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Formerly known as the About.com Smoking Cessation support forum, this community is open to all who are recovering from nicotine addiction.

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October 2019 Ex-Smokers    Quit Buddies Unite

Started 1/28/19 by Terry (abquitsmking); 23342 views.
In reply toRe: msg 6
badbreath

From: badbreath

Oct-22

Hi jullian

ive been smoke free for 4 months and 1 day now. Before this i tried quitting 100’s of times with no success. For me 3 thi gs really helped:

-1) try to smoke your last cig at 12 noon. When the going gets really tough(6-8) hours after , go to bed and sleep. When you wake up tell yourself its only 6 hours then you have a full day. 

-2) try to diet and lose weight while stopping to smoke. For me it became harder not to think about chocks than cigs, and i did cheat alot on the diet but it took my mind off smoking. Drink a lot of water. 

-3) tell the people around you that you stopped. That way youl feel real stupid to light up again. 

At the start its really sh@$y but after a few days you start to feel really good. 

Good luck. 

Brenda (1sept19)

From: Brenda (1sept19)

Oct-22

Take it one day at a time and keep those reasons firm in your mind, better yet, write them down. Wishing you all the best with your quit.

Brenda (1sept19)

From: Brenda (1sept19)

Oct-22

Congratulations on 4 months free.  You are doing awesome.

In reply toRe: msg 129
QuitRunner

From: QuitRunner

Oct-22

This could be my millionth time trying to quit, but I'm trying to quit. I just soaked the last of my pack in water and threw it away, along with all the lighters I could find. I'm scared I'm going to die. I'm scared I'll never succeed. I'm scared I'll turn into a monster with my mood swings. I want to feel the relief of freedom from slavery. I want to feel committed. I want to mourn this as if there is absolutely no way I can ever go back to it. And hopefully, with a few days under my belt, that will happen. For now I just plan to sleep as much as possible :) So hello, October 2019ers!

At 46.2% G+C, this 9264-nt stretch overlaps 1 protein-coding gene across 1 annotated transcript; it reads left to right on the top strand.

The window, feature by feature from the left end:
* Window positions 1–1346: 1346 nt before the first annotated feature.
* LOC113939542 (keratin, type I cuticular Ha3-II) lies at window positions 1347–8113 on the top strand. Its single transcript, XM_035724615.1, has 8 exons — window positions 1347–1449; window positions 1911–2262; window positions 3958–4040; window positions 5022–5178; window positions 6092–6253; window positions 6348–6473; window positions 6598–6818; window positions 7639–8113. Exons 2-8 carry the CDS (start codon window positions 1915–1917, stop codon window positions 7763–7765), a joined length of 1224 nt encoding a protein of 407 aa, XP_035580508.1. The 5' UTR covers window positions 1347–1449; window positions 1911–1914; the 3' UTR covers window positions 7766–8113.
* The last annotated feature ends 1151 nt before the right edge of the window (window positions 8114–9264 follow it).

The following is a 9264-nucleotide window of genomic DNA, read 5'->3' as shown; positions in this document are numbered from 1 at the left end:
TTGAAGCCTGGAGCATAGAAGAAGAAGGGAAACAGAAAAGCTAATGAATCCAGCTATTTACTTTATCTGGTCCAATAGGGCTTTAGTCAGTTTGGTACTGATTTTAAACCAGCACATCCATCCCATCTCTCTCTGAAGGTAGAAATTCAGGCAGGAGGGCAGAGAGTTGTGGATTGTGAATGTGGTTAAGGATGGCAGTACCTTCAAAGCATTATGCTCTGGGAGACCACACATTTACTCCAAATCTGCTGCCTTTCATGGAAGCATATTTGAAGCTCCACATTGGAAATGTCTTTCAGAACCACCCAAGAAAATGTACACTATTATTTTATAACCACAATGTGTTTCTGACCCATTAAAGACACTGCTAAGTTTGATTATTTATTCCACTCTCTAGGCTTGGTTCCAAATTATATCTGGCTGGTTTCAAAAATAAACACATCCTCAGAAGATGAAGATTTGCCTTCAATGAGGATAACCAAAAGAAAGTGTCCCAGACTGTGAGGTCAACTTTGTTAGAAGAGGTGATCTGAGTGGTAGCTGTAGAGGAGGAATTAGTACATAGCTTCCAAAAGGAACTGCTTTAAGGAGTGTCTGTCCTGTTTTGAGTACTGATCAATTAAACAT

Welcome to the forum and READ EVERYTHING!! Since you've tried to quit many times you need to accept the ickiest stuff that is totally normal for three to four months. The icky threes -- first 3 days, first 3 weeks and first 3 months are the toughest battlefields - then a few nicotine receptors shut down and your blue depressive moods lift then it goes in waves of feeling great to feeling blue (but less intense) right up the a year. You might get digestive issues (constipation, hyperacidity) increased appetite, coughing spells, headaches, insomnia, weird smoking dreams, and other things but it will all balance out. Remember year 1 is for quitting and year 2 is for losing the weight and getting strong and healthy again. 

This is a very emotion laden drug addiction. Stay angry at cigarettes for doing this to you because they changed your brain chemistry and every cell in your body. I found the nicotine receptor in my stomach so difficult to deal with and I had to quit coffee and use antacids constantly right up to 10 or 11 months. At the four month mark my sleep patterns returned to normal as well my constant sore throat that tasted like charcoal finally healed because new cilia had grown back. I coughed for a good six months and became very sensitive to cigarette smoke. I avoided cigarette smoke and any smoke or noxtious odors because they really irritated my nose.  I began to really see Smokers as drug addicts - they get all intense & full of anxiety when they need that fix. Some even will pick out old butts and suck in that poison. We were all poisoning ourselves! When we quit, those same poisons and the drug nicotine do not go quietly. Our brain chemistry is going to transform back to a normal non addicted brain but it needs time to make that happen.